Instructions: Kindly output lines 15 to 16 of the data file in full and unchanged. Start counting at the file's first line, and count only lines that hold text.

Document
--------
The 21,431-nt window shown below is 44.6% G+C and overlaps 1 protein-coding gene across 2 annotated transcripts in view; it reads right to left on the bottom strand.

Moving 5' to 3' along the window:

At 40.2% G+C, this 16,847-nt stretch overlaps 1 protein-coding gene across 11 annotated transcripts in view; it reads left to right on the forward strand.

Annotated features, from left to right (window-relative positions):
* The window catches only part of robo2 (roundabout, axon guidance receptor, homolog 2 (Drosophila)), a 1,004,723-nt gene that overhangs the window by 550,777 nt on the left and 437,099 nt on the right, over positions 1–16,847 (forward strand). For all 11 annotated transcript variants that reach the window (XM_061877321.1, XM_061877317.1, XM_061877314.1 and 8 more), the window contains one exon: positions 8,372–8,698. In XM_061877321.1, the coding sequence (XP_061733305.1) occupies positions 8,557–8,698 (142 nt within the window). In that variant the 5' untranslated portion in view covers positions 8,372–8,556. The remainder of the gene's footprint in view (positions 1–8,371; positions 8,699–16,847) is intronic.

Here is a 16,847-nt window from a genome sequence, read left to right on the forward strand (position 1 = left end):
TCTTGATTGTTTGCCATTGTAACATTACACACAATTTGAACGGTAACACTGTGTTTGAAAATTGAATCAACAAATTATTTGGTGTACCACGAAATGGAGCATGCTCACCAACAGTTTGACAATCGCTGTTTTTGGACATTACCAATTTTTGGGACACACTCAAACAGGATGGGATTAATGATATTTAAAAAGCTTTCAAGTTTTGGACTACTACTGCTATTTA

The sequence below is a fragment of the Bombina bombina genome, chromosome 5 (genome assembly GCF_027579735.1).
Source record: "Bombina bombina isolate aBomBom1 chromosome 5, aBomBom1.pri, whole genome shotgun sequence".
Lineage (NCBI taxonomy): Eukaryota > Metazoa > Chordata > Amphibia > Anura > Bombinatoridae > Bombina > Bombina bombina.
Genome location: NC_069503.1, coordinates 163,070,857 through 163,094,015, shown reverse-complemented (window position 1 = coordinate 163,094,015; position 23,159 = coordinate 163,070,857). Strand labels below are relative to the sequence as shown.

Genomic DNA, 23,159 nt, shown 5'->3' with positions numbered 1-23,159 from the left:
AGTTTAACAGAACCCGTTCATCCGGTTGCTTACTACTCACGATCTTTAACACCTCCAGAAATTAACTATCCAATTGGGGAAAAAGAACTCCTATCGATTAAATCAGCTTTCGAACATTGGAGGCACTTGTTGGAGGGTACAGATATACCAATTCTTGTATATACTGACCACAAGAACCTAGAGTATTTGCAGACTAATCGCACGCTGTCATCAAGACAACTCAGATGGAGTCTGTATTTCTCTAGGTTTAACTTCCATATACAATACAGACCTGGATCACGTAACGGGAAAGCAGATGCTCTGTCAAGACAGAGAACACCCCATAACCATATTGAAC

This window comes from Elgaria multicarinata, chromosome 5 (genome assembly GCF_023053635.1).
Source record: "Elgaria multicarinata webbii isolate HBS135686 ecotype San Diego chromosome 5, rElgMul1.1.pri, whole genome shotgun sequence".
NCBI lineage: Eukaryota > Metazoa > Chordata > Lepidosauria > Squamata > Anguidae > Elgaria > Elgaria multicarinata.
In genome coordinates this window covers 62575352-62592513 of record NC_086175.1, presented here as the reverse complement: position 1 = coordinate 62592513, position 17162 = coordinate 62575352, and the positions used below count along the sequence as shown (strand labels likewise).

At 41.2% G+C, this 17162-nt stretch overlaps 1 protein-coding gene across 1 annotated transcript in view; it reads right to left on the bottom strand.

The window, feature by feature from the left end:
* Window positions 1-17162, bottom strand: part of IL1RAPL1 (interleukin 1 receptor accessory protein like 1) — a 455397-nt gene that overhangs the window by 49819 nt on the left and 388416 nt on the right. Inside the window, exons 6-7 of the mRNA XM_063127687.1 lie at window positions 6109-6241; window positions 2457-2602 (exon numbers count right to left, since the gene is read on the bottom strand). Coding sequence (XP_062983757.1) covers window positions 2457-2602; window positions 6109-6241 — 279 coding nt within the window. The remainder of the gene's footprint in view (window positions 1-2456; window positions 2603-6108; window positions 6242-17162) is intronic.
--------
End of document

Source record: "Elgaria multicarinata webbii isolate HBS135686 ecotype San Diego chromosome 5, rElgMul1.1.pri, whole genome shotgun sequence".
NCBI lineage: Eukaryota > Metazoa > Chordata > Lepidosauria > Squamata > Anguidae > Elgaria > Elgaria multicarinata.